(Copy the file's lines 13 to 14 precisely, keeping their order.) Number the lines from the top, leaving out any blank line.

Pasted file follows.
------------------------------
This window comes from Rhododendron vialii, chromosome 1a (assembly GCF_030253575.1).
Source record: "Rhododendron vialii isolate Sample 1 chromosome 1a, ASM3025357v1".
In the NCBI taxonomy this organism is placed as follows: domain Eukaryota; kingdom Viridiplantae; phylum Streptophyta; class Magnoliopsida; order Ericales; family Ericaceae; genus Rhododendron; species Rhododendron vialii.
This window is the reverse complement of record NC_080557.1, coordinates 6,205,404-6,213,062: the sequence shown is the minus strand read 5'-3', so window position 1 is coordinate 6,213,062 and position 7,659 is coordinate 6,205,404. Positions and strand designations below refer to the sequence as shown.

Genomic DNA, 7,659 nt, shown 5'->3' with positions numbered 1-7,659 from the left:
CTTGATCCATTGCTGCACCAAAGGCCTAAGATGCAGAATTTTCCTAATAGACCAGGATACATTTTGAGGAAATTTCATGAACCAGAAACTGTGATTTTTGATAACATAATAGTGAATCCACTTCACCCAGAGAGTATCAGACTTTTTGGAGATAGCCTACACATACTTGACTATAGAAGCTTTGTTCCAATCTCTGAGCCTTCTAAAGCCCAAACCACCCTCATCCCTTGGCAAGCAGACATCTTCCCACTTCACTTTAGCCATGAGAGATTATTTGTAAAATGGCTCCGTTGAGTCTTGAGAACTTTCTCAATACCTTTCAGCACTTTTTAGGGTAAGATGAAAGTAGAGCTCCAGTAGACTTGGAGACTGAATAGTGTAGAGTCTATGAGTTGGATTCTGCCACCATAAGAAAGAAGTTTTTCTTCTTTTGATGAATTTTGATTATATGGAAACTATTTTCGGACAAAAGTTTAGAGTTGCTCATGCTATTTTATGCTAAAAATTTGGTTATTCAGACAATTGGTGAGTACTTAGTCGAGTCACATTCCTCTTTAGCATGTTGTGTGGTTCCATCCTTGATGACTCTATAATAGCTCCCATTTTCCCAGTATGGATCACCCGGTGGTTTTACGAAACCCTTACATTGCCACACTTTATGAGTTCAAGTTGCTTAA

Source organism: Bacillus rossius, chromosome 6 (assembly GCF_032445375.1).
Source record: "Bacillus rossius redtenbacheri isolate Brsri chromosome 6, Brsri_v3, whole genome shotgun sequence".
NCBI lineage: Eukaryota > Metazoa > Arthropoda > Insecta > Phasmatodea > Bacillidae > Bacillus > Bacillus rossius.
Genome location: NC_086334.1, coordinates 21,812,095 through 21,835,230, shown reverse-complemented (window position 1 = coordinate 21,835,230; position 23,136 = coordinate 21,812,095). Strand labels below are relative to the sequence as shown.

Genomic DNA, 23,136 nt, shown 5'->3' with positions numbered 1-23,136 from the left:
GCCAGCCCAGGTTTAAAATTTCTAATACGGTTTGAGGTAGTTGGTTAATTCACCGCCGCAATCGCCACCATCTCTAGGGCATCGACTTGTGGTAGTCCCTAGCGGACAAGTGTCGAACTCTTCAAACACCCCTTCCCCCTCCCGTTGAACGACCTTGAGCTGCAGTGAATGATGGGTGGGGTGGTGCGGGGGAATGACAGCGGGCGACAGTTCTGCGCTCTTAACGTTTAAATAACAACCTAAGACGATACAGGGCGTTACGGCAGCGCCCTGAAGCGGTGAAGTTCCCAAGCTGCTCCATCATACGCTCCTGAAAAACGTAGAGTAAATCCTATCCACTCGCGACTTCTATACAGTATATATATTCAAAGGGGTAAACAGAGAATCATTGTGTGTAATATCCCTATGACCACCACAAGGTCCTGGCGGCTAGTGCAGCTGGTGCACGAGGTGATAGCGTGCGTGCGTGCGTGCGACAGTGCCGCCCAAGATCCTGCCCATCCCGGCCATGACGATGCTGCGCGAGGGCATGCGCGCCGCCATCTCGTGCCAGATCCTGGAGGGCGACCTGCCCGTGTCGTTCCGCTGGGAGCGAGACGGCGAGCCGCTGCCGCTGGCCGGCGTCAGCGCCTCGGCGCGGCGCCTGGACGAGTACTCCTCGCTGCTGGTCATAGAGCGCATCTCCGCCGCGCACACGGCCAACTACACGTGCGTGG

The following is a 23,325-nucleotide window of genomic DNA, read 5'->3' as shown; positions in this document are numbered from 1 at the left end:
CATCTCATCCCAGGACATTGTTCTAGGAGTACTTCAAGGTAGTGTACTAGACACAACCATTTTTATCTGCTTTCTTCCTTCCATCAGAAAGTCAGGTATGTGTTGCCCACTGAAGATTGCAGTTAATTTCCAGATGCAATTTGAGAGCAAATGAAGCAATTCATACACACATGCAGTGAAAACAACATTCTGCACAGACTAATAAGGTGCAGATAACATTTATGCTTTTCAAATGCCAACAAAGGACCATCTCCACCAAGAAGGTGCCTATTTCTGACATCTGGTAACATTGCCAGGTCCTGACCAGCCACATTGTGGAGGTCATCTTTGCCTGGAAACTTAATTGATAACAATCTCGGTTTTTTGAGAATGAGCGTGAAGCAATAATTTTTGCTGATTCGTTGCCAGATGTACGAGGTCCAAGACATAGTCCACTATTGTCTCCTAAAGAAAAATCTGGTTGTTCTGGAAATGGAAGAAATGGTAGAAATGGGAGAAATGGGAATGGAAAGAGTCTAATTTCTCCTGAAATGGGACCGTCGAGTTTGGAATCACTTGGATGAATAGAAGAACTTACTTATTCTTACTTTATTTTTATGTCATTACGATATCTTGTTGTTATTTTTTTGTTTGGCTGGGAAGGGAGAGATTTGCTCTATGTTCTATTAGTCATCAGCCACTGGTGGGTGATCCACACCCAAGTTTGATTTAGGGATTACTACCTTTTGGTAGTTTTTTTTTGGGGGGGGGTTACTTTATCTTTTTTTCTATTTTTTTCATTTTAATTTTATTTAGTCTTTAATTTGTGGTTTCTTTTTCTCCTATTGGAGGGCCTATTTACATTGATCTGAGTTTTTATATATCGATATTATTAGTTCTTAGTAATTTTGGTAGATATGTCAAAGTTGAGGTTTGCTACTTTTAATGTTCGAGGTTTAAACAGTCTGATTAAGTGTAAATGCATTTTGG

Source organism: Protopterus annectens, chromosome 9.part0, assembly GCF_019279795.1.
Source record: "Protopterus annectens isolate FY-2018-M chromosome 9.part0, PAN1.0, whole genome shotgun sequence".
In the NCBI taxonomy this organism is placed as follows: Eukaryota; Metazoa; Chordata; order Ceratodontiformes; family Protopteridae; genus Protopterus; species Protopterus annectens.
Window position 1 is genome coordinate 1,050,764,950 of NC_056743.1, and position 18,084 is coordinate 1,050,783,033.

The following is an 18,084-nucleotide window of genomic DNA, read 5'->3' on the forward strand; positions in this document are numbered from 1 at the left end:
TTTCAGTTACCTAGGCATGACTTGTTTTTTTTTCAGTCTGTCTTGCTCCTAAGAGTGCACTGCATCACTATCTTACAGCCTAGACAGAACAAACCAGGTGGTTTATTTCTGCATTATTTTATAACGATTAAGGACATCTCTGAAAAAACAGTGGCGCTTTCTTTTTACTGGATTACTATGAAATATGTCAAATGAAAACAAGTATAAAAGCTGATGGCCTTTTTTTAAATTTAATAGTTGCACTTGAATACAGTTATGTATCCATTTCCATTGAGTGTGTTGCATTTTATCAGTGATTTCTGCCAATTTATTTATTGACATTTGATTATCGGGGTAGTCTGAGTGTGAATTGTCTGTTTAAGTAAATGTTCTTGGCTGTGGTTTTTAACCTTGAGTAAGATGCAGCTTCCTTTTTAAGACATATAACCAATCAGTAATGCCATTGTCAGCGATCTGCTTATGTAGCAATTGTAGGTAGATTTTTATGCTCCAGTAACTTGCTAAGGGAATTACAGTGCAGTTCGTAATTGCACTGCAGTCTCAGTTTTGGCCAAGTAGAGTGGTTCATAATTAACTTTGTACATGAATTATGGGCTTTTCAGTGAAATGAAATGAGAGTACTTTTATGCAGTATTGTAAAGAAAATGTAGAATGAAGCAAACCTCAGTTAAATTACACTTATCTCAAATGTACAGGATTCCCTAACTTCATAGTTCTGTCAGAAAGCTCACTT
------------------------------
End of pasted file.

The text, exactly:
The following is a 23,325-nucleotide window of genomic DNA, read 5'->3' as shown; positions in this document are numbered from 1 at the left end:
CATCTCATCCCAGGACATTGTTCTAGGAGTACTTCAAGGTAGTGTACTAGACACAACCATTTTTATCTGCTTTCTTCCTTCCATCAGAAAGTCAGGTATGTGTTGCCCACTGAAGATTGCAGTTAATTTCCAGATGCAATTTGAGAGCAAATGAAGCAATTCATACACACATGCAGTGAAAACAACATTCTGCACAGACTAATAAGGTGCAGATAACATTTATGCTTTTCAAATGCCAACAAAGGACCATCTCCACCAAGAAGGTGCCTATTTCTGACATCTGGTAACATTGCCAGGTCCTGACCAGCCACATTGTGGAGGTCATCTTTGCCTGGAAACTTAATTGATAACAATCTCGGTTTTTTGAGAATGAGCGTGAAGCAATAATTTTTGCTGATTCGTTGCCAGATGTACGAGGTCCAAGACATAGTCCACTATTGTCTCCTAAAGAAAAATCTGGTTGTTCTGGAAATGGAAGAAATGGTAGAAATGGGAGAAATGGGAATGGAAAGAGTCTAATTTCTCCTGAAATGGGACCGTCGAGTTTGGAATCACTTGGATGAATAGAAGAACTTACTTATTCTTACTTTATTTTTATGTCATTACGATATCTTGTTGTTATTTTTTTGTTTGGCTGGGAAGGGAGAGATTTGCTCTATGTTCTATTAGTCATCAGCCACTGGTGGGTGATCCACACCCAAGTTTGATTTAGGGATTACTACCTTTTGGTAGTTTTTTTTTGGGGGGGGGTTACTTTATCTTTTTTTCTATTTTTTTCATTTTAATTTTATTTAGTCTTTAATTTGTGGTTTCTTTTTCTCCTATTGGAGGGCCTATTTACATTGATCTGAGTTTTTATATATCGATATTATTAGTTCTTAGTAATTTTGGTAGATATGTCAAAGTTGAGGTTTGCTACTTTTAATGTTCGAGGTTTAAACAGTCTGATTAAGTGTAAATGCATTTTGG